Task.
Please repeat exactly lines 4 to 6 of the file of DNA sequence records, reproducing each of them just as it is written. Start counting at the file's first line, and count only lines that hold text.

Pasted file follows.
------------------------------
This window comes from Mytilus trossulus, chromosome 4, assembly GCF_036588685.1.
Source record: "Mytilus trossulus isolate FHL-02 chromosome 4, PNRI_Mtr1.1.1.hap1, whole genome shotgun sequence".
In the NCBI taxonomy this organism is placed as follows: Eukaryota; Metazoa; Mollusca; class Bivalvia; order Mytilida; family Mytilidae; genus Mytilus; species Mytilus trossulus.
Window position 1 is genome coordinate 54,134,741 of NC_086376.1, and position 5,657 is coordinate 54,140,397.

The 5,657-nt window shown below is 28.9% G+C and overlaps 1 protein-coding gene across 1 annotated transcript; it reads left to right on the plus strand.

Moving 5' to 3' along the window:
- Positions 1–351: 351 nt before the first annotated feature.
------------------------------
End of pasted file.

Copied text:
Window position 1 is genome coordinate 54,134,741 of NC_086376.1, and position 5,657 is coordinate 54,140,397.

The 5,657-nt window shown below is 28.9% G+C and overlaps 1 protein-coding gene across 1 annotated transcript; it reads left to right on the plus strand.

Moving 5' to 3' along the window: